This bike ride felt different. Usually, Valencia resident Jeffrey Thompson leans forward on his Cervelo P3 triathlon bicycle as he picks up speed along the Santa Clarita paseos. But not this time.
“The sights, the sounds all around; it was quite wonderful,” he said. “This ride was slower. I saw so many things that I’ve never really noticed before because I go so fast.”
This bicycle didn’t have the flexibility or aerodynamic advantage that he commonly thrills over, but this model was ideal for the morning ride. It’s not part of his collection of triathlon models, nor did he purchase one for the occasion. He simply stopped by a nearby park and accessed a bike for himself and his daughter Kendall through the Pace app.
Pace bicycles, a bike-share service owned by Boston-based company Zagster, first rolled into Santa Clarita in December and have since garnered significant attention from cycling enthusiasts like Thompson and first-time riders, too.
The service, a pilot program with the city and Zagster, allows residents and tourists alike to check out a “lock-to” dockless bike for $1 per 30 minutes and ride it around Santa Clarita. Customers need only download the Pace app on their mobile device to start riding.
A total of 50 beach cruiser-style bicycles and 12 stations, including at the Iron Horse Trailhead, Old Town Newhall Library, and the Valencia Heritage Park, are now readily accessible.
Thompson first came across the micro-mobility concept, compact-sized vehicles designed to self-transport one or two passengers at a time, in Paris.
“I first saw these same-colored bikes everywhere in Paris and even New York City and I thought, ‘What are those things?’” he said. “It was an interesting concept but it looked messy.”
Messy is what some residents and local governments have labeled dockless bikes, electric bikes, smart bikes and scooters — the new breed of transportation lauded as replacements for cars. Whether in Los Angeles County or in Europe, these small vehicles have raised debate over being sidewalk nuisances or a solution to traffic congestion.
That’s been part of the conversation since Pace arrived in Santa Clarita, with some residents saying it’s only a matter of time before the bikes start getting left in all sorts of places.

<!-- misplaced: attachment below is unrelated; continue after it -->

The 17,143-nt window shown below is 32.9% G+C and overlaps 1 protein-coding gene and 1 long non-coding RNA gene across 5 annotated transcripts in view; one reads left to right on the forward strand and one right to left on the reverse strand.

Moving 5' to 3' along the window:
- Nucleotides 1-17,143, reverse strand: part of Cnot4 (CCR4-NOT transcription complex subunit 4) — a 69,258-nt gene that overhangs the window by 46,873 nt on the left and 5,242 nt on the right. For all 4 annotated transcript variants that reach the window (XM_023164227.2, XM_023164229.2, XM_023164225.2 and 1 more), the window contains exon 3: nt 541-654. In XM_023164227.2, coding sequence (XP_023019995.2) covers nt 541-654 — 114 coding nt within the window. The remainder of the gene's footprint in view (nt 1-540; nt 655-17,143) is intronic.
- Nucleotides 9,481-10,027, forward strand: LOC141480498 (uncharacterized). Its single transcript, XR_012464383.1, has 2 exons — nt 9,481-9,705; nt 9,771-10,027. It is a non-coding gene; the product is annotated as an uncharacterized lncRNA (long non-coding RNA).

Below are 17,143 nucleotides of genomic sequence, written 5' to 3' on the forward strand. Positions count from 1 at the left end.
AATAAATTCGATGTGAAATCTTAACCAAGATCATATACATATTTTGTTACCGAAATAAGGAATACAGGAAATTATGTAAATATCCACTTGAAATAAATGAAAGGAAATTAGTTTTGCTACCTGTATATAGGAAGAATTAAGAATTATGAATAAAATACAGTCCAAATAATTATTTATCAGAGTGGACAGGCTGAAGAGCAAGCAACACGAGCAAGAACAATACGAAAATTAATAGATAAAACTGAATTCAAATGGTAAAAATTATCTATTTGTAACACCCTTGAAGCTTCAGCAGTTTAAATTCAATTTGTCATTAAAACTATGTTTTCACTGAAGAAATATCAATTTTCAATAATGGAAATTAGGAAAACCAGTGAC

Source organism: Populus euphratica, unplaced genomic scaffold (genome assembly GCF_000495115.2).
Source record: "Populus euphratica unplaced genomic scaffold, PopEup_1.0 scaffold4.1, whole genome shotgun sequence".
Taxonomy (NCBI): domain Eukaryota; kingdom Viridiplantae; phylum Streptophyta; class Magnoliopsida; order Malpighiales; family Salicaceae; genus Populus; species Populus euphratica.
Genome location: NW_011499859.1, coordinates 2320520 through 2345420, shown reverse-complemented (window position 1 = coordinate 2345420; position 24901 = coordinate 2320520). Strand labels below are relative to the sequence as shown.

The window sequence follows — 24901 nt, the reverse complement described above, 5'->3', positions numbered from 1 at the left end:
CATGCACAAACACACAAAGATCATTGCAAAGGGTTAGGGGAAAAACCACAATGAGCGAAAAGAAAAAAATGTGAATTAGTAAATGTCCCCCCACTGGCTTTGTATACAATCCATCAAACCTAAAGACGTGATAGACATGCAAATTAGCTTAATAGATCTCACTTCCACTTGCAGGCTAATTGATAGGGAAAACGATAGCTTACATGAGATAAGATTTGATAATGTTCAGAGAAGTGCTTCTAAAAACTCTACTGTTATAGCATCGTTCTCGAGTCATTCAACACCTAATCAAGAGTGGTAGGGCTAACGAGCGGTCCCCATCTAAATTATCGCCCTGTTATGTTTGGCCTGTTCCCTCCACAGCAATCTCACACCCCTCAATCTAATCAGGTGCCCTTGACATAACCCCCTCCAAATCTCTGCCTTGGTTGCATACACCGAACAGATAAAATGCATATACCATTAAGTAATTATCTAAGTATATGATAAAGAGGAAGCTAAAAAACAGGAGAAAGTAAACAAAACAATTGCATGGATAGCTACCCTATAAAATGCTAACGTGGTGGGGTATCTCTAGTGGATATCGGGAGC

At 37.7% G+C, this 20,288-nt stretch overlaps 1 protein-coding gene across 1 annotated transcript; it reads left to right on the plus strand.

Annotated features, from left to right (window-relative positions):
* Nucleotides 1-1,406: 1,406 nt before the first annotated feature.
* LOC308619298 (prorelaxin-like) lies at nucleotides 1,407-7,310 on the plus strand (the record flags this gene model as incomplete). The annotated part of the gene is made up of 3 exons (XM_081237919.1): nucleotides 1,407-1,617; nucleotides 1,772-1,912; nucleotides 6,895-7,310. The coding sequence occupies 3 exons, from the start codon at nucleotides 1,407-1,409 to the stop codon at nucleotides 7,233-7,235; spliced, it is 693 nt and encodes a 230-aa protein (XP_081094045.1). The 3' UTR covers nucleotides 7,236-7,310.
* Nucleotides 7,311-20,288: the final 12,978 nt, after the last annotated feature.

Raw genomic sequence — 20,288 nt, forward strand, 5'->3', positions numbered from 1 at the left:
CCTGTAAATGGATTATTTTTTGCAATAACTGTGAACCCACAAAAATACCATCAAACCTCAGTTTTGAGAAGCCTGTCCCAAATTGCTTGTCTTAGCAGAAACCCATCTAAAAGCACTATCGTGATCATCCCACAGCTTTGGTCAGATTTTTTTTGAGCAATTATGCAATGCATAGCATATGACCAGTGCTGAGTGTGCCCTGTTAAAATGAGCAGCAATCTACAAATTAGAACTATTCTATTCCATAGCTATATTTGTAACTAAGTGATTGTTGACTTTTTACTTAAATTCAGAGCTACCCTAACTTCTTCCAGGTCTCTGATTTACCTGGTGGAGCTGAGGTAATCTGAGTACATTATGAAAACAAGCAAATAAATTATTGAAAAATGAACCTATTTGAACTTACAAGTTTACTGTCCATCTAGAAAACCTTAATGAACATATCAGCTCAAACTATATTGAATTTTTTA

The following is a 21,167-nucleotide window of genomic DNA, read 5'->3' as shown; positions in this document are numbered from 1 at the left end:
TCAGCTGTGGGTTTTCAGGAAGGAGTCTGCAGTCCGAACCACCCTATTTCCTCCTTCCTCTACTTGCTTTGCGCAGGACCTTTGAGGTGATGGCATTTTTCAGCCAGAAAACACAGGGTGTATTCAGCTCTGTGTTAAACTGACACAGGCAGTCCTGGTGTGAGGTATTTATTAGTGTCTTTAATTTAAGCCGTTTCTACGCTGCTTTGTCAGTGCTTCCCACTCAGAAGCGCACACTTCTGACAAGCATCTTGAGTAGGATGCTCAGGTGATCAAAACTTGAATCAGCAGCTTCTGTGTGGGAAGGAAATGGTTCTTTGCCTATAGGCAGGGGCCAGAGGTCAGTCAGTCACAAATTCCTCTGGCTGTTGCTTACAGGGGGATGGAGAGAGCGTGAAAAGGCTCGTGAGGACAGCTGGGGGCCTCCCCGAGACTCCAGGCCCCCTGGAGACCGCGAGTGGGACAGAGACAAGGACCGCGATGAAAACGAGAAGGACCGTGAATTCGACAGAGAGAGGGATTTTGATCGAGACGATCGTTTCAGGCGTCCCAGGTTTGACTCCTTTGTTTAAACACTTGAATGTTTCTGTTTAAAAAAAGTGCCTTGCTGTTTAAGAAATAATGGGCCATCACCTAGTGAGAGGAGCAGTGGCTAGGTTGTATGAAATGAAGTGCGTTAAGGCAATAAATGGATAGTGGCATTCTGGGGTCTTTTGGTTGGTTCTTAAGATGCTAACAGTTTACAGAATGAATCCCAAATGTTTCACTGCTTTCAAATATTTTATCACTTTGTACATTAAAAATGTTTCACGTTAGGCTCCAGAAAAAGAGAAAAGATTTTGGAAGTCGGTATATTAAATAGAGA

Dan Petkunas, Pace bike mechanic for the Santa Clarita area, said there have already been some instances where bike parts such as tires and seats have been damaged or stolen or left in places other than on Pace or regular bike racks, where they belong.
“When that happens, Zagster sends in replacement parts and we get the bikes and relocate them back to the stations,” he said. “For the most part, I’d say 99 percent of people have been responsible with them. So far, so good.”
Zagster spokeswoman Stacy Sebeczek said, if problems persist, “We will likely respond with off-station parking fines.” She added that the community is advised to alert Zagster of any bikes that have been improperly parked by sending an email to firstname.lastname@example.org.
What some have said the city and Zagster can improve on is accessibility. Some residents have said that stations are “spotty” and adding more bikes at various other locations can improve a rider’s transportation experience with the aim of reducing car use.
When it comes to using Pace bikes with the whole family, the app reads that riders must be at least 18 to ride. If children come along, adults are encouraged to have younger riders bring their bikes along or rent from a daily rental bike shop. Petkunas said that hasn’t been the case as he has seen some parents give their bikes to children, “which is contrary to the agreement. I’ve brought this up with Zagster that the agreement needs to be changed or more clear.”
When it came to convenience, however, riders shared their satisfaction. Thompson said, “You don’t have to invest in a bike or the hassle to drive to a park. You get the benefit of being able to ride in something that is safe, sturdy and in a great area. Santa Clarita has all these paseos around the city, and you don’t have to maintain or buy your own bike. This is for the person that wants simplicity.”
Pace user Sarah Whitford said, “I don’t own a bike, so it has been really convenient and fun to rent one and ride around the trails with my kids.”
Former Canyon Country resident and first-time Pace customer Byron Martinez said the last time he used a bike was nearly a decade ago, but his recent experience “was really easy and the ride was smooth. I also like that the bike has a bell.”
On Jan. 31, the city held a ribbon-cutting to celebrate the launch of the Pace bikes.